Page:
HELD:

Sections 3.322(a) and 4.22 of title 38, Code of Federal Regulations, require that, in rating disabilities aggravated by service, the degree of disability existing at the time of entrance into service, if ascertainable, be deducted from the present degree of disability unless the present degree of disability is total, in which case no deduction is made. These provisions apply to the rating of disabilities compensated under 38 U.S.C. § 1151, which, before its amendment effective October 1, 1997, authorized compensation for additional disability resulting from injury or aggravation of an injury as a result of Department of Veterans Affairs hospitalization, medical or surgical treatment, examination, or pursuit of a course of vocational rehabilitation, in the same manner as if the additional disability were service connected.

John H. Thompson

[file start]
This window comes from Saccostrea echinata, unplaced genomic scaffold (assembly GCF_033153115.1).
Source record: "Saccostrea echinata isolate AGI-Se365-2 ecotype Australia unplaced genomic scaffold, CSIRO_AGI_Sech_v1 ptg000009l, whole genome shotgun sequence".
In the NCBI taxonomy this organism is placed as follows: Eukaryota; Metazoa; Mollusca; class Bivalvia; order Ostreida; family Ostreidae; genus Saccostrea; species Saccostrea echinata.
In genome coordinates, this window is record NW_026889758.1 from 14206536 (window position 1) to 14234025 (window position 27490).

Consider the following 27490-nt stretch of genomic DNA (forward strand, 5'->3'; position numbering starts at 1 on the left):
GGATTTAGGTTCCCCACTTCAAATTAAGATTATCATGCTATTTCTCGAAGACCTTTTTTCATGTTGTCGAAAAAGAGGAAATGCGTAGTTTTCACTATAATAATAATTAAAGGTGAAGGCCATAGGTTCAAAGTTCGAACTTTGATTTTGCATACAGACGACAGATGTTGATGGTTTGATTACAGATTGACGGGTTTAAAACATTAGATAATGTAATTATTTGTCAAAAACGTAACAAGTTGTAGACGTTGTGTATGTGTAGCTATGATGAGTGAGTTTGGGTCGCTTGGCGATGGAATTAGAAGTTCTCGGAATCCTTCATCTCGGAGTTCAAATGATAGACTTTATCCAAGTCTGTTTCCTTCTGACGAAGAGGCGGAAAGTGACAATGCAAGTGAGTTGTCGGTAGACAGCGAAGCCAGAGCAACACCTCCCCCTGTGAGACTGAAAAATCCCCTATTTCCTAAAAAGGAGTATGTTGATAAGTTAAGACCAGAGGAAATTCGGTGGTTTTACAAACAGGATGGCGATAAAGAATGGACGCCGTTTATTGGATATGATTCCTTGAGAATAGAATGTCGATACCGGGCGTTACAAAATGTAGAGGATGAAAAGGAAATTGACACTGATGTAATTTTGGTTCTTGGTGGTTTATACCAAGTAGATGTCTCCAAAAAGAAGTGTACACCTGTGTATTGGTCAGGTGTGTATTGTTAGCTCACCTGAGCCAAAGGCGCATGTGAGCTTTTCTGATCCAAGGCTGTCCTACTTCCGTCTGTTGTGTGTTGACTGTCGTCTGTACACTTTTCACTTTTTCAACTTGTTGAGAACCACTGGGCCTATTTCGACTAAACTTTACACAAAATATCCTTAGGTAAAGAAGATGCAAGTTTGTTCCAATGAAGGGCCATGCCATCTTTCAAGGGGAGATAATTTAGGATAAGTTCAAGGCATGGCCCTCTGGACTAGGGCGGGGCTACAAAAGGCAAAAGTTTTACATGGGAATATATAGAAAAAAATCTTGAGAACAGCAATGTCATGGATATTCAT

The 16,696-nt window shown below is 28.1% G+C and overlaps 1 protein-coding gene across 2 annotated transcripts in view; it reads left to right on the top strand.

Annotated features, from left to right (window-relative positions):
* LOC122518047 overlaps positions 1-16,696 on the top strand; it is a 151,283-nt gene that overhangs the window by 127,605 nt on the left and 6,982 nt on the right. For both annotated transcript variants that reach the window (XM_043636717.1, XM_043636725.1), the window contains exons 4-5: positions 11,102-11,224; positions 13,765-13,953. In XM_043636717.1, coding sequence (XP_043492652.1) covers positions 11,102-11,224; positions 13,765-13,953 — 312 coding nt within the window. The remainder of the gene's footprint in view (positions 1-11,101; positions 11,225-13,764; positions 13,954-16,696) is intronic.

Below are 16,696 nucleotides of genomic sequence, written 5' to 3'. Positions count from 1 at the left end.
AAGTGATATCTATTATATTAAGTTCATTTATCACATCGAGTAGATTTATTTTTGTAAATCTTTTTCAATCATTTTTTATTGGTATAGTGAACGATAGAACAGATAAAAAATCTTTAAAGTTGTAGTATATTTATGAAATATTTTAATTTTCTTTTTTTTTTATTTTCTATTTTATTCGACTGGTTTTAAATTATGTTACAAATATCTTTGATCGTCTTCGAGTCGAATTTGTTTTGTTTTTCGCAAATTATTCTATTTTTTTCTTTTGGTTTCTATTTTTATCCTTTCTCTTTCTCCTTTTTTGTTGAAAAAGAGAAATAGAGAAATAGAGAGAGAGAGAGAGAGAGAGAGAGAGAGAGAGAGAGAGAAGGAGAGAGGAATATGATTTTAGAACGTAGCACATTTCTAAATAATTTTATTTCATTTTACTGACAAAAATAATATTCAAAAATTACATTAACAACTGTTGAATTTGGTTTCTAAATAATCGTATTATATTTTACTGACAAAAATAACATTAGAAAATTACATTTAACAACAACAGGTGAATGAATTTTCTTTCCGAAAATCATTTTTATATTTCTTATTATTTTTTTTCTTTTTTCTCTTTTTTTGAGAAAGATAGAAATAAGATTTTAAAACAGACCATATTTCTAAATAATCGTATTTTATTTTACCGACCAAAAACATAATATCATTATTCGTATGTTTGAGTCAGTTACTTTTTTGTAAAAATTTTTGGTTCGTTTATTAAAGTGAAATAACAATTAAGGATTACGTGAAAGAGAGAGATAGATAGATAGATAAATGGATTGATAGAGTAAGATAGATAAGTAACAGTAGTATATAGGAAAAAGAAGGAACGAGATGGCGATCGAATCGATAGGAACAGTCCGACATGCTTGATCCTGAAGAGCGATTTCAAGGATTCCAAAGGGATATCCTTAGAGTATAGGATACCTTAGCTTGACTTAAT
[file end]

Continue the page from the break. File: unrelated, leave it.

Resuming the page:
Attachment: claim folder

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my 1151 case is the result of a cataract removal surgery gone wrong. It is not sc or as if sc at this time still waiting but really don't expect it to be much longer before I hear something The C&P seemed to deal more with the vision I have in my left eye which he stated has sever 10-degree tubular field vision and a nuclear sclerosing cataract in it . The eye they removed the cataract in he stated had a detached retina likely caused by the surgery (uncorrected) light perception only. The day of the surgery to remove the cataract when they removed it and placed the lens in it I could see and it was recorded as 20/30 vision that day. The next day I began seeing halo's and things floating in my eye it also is in the record.

Leroy

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  • HadIt.com Elder

I hope that you can recover from this.